Montblanc makes a very expensive pen and some very nice ink to go with it. Their black is called “Mystery Black” and it is very dark and comes in an unusual and practical “shoe-like” bottle. It’s about $19.
On the other hand, a company called Noodler’s sells an astonishing array of ink and ELEVEN different fountain pen blacks! At least 11, maybe more. Some are totally waterproof (trust me, I have written on a piece of paper and submerged it and the writing is just as fresh as it was when it was new an hour later). That one is called “Noodler’s Black”. There is Polar Black (that writes in cold weather), X-Feather which can write on practically any paper and not feather, Heart of Darkness (which some people swear is the darkest black out there), Bad Black Moccasin (which cannot be washed off by forgers), quick dry Bernenke Black (named after the chair of the Fed), and more. 3 oz are $12.50.
Of course there is the venerable Parker Quink which can be found in your local office supply store for a small price. It is black and costs very little and it is legendarily non staining in pens and easy to flush out when you want to clean your pen.
Lots of people love Aurora Black and consider it the best of the best. AT $13.75 for 45 ml it is quite expensive. However, it is lubricating to pens so it’s great for those with scratchy nibs.
Private Reserve, Sheaffer, and Waterman are all good yeoman’s inks. Not too expensive and dark only Private Reserve is super saturated and might stain your pen (though it probably would not). They are all fairly inexpensive and have their vibrant fans.
Just about every pen company makes an ink and every ink comes in black. Which one you like depends on the taste you develop over the course of your career with fountain pens. I like Noodler’s for it’s utter blackness and waterproof properties. However, you might fall in love with Aurora, like so many people have, and refuse to use any other kind.
People get passionate about ink so be prepared to turn into an affectionado over this issue.
This is the series on pens, inks, and sealing wax from Possets Perfume. It is going to continue for the month of February and is about the art and pleasure of using Fountain Pens and their accouterments.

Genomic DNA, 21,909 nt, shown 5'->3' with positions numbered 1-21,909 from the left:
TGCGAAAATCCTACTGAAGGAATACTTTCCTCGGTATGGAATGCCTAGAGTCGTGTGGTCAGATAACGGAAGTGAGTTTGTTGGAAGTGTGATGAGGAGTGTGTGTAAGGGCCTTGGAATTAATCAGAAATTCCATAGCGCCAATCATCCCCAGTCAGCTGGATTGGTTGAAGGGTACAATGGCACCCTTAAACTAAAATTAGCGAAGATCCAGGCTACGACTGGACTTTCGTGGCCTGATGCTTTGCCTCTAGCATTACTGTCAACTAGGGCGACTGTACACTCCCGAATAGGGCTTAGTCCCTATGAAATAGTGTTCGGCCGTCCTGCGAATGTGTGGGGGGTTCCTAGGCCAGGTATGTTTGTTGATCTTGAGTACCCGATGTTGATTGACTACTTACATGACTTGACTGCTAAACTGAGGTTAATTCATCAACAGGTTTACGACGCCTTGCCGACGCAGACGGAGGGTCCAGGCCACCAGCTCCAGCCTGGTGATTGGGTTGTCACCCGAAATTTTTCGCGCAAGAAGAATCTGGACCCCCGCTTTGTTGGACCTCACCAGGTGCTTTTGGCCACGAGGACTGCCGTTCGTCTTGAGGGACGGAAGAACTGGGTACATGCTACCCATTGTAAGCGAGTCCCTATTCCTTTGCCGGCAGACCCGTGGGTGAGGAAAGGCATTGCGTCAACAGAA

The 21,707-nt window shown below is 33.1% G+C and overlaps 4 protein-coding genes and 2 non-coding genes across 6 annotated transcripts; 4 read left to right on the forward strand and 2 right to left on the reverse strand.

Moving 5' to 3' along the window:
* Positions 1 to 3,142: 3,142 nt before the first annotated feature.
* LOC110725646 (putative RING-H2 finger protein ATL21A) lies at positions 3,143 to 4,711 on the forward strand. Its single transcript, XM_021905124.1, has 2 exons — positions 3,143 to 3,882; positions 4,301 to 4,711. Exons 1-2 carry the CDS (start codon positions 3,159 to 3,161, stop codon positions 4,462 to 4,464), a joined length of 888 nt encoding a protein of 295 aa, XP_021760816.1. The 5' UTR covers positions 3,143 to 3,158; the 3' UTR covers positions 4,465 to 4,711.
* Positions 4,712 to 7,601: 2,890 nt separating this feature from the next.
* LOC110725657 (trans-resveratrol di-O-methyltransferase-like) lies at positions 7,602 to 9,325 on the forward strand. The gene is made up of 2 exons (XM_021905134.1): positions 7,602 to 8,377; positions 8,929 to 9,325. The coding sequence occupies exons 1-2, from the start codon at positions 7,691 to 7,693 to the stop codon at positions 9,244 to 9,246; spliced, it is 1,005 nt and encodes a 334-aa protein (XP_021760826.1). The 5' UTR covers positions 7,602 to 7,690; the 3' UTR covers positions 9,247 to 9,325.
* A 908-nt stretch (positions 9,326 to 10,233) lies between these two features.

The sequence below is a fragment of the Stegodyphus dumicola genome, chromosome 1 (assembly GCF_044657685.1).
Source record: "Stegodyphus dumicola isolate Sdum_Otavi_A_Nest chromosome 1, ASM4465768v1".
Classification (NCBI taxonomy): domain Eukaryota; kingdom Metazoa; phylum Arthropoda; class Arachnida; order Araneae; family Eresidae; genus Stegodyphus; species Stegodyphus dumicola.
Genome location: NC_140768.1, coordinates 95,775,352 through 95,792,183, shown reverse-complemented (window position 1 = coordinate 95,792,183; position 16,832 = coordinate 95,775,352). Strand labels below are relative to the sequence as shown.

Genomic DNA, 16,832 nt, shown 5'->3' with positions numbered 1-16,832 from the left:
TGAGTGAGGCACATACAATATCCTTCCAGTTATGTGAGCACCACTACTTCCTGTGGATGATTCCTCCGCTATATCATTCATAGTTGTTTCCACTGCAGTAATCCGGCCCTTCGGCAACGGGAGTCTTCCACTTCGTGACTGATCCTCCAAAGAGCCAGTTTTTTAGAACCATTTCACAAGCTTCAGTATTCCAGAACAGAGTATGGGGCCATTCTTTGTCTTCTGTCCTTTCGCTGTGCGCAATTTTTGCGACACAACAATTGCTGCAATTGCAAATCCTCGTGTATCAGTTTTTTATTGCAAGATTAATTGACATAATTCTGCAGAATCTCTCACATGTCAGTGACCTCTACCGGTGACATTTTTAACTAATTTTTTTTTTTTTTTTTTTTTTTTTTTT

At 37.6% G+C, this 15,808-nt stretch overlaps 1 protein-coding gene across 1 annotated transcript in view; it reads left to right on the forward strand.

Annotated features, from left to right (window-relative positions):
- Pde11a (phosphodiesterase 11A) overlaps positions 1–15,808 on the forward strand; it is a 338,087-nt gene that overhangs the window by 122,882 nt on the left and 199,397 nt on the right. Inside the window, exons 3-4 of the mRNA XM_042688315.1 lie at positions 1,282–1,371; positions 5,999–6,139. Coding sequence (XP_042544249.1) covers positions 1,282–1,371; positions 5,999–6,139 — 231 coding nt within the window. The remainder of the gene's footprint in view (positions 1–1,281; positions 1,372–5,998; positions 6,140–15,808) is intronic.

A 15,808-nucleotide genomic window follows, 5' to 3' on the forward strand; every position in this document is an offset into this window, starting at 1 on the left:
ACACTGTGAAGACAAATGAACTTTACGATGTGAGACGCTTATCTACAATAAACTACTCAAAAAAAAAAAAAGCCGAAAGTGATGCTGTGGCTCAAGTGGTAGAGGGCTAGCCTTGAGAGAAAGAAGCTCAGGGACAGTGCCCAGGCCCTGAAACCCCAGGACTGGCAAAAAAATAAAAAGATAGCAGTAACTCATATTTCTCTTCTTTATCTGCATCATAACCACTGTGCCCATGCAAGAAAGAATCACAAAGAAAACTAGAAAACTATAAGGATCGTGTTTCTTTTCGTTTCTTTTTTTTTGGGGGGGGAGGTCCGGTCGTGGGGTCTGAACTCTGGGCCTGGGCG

It’s the season to write love notes to your sweetie and it’s high time that we discussed the instruments to execute your billet-doux (love letters). You can, of course, use the pedestrian ball point pen, or the modern gel writer. They are good and serviceable things to write with BUT if you want to make an impression, use a fountain pen.
Most of us have an unused fountain pen lying around. It’s probably got old dried up ink in it and won’t write. Well, cleaning them up is a bit off topic for here, so why don’t we just talk about getting a new one?
Modern fountain pens might look similar to the untrained eye but there have been huge advances and innovations and recreations in the new ones which makes them almost irresistible. The colors, styles, preciousness of latter day pens is extraordinary.
If you want something bargain basement but looks like a million dollars, try one of the Chinese pens. Jinhao and Hero are two brands which are very popular indeed and some can be had for less than $10 but look and feel like you stole them off the desk of the President of France. They take mostly bottled ink and have huge nibs. Quite glitzy.
Of course if you are interested in the less flashy type of modern pen, but you don’t have a lot of money to spend on this, try the Pilot 78G. This is a little wonder of a pen which writes like a dream and costs as little as $9.99. It looks good (OK, it’s a bit cheap looking) but the nib is so well made you will have a hard time believing how inexpensive it was.